This text is part of:
Table of Contents:
 & Richmond Railroad, both over, the South Ann, were destroyed, as well as a considerable amount of Confederate property at Hanover Court-House and Ashland. General McClellan was much gratified at the way in which this brilliant movement was executed by General Porter, and he deemed its results valuable, because it was thus rendered impossible for the enemy to communicate by rail with Fredericksburg, or with Jackson except by the very circuitous route of Lynchburg. More important still, by the clearing of our right flank and rear, the road was left entirely open for the advance of McDowell, had he been permitted to join the Army of the Potomac. His advanced guard was at this time at Bowling Green, only about fifteen or twenty miles distant from that of Porter: so near did we come to seizing the golden opportunity which Fortune never offers a second time! McDowell's withdrawal towards Front Royal was, as General McClellan observes in his Report, “a serious and fatal error.” He was sent to a point where he could do no good, and diverted from a point where his presence was greatly needed and could not have failed to secure important results. As our army was massed on both sides of the Chickahominy, it was necessary to maintain easy communication between them; and this compelled the building of several bridges, some of which were new, and others were reconstructions of those which the enemy had destroyed. Our troops were very efficient in work of this kind, but they had great difficulties to struggle against. The Chickahominy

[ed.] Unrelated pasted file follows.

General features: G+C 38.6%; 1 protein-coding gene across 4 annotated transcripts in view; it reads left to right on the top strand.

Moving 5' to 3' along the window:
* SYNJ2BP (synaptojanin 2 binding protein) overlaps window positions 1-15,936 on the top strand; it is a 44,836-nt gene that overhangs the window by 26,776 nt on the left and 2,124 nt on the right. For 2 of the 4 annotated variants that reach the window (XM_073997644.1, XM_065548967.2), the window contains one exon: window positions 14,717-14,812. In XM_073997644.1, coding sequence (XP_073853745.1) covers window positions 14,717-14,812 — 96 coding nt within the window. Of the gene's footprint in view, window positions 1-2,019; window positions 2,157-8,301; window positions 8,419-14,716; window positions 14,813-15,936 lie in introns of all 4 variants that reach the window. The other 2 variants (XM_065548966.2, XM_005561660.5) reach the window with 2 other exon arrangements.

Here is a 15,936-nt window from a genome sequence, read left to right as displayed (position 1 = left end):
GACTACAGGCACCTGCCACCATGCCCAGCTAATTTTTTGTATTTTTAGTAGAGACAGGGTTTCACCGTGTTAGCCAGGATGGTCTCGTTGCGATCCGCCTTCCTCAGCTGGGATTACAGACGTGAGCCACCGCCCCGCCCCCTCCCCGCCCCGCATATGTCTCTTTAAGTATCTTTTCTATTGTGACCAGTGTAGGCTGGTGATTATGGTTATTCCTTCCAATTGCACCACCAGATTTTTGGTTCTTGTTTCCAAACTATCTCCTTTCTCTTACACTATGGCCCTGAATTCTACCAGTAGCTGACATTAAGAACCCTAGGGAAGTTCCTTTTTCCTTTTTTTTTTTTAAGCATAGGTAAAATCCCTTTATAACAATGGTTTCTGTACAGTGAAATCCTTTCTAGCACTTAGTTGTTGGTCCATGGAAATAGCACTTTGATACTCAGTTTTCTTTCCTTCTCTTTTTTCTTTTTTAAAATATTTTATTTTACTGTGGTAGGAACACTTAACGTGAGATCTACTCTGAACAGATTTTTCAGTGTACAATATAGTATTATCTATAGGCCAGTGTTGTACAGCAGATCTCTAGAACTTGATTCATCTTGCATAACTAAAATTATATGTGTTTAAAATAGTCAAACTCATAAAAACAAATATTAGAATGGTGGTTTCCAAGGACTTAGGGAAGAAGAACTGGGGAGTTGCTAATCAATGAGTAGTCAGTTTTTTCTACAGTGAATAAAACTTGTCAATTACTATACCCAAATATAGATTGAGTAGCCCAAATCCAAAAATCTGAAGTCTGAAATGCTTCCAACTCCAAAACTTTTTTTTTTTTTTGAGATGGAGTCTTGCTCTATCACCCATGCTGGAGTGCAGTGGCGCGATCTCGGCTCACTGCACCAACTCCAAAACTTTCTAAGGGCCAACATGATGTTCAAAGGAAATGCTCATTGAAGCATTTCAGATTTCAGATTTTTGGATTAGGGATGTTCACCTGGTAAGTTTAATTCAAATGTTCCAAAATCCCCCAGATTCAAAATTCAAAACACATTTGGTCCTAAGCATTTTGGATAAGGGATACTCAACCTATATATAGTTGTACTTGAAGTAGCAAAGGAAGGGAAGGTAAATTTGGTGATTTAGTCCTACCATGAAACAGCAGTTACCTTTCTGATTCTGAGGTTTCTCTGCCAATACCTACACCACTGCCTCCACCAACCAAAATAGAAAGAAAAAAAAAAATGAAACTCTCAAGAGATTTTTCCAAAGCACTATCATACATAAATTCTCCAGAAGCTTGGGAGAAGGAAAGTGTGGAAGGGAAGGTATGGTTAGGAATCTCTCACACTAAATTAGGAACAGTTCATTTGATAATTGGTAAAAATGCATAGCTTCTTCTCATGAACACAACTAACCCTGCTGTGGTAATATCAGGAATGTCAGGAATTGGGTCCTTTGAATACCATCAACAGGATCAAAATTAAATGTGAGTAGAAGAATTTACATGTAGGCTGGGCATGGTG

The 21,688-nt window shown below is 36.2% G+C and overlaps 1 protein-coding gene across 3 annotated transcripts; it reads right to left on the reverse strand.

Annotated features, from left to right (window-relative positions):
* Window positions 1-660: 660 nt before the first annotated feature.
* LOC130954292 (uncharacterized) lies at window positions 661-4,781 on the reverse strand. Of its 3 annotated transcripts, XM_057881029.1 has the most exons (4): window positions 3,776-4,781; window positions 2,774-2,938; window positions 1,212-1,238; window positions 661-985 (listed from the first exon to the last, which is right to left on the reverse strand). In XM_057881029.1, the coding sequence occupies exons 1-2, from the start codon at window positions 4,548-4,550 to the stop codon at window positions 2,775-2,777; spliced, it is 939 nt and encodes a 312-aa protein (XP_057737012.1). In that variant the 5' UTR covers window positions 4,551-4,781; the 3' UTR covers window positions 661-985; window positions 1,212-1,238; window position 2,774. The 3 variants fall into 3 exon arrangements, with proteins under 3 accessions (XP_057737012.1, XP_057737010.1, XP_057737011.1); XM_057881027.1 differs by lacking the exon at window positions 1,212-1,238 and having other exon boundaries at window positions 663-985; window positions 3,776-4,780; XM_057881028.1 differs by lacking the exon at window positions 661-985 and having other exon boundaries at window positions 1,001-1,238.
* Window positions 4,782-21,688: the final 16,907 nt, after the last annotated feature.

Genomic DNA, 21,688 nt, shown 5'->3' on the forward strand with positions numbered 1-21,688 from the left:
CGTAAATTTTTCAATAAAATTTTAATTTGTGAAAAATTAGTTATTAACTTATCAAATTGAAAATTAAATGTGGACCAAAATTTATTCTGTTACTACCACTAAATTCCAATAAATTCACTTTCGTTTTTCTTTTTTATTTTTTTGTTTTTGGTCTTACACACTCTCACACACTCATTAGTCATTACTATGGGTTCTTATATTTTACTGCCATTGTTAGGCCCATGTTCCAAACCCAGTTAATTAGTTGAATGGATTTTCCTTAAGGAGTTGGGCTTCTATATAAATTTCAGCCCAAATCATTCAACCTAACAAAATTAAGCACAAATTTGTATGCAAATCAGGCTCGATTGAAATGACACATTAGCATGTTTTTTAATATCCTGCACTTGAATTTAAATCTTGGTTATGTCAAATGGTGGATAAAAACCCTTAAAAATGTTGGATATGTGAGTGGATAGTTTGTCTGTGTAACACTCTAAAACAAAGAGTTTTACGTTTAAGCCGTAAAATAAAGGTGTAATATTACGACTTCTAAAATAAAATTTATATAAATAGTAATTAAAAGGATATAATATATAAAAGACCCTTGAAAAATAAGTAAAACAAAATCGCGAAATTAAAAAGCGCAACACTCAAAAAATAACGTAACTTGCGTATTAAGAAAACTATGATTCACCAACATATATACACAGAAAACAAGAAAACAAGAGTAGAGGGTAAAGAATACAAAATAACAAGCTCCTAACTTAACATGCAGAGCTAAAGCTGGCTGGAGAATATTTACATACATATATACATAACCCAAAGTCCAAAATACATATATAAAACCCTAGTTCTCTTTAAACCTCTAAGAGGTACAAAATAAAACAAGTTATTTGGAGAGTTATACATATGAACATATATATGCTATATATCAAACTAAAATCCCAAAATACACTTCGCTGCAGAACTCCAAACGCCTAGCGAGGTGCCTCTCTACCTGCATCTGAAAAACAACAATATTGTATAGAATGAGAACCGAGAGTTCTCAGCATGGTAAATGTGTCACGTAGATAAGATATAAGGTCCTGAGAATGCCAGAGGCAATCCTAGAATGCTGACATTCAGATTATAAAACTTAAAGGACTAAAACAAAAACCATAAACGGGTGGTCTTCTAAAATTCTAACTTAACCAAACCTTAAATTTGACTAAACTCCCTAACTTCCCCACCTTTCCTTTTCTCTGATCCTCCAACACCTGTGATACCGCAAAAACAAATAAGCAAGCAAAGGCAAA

This work is licensed under a Creative Commons Attribution-ShareAlike 3.0 United States License.
An XML version of this text is available for download, with the additional restriction that you offer Perseus any modifications you make. Perseus provides credit for all accepted changes, storing new additions in a versioning system.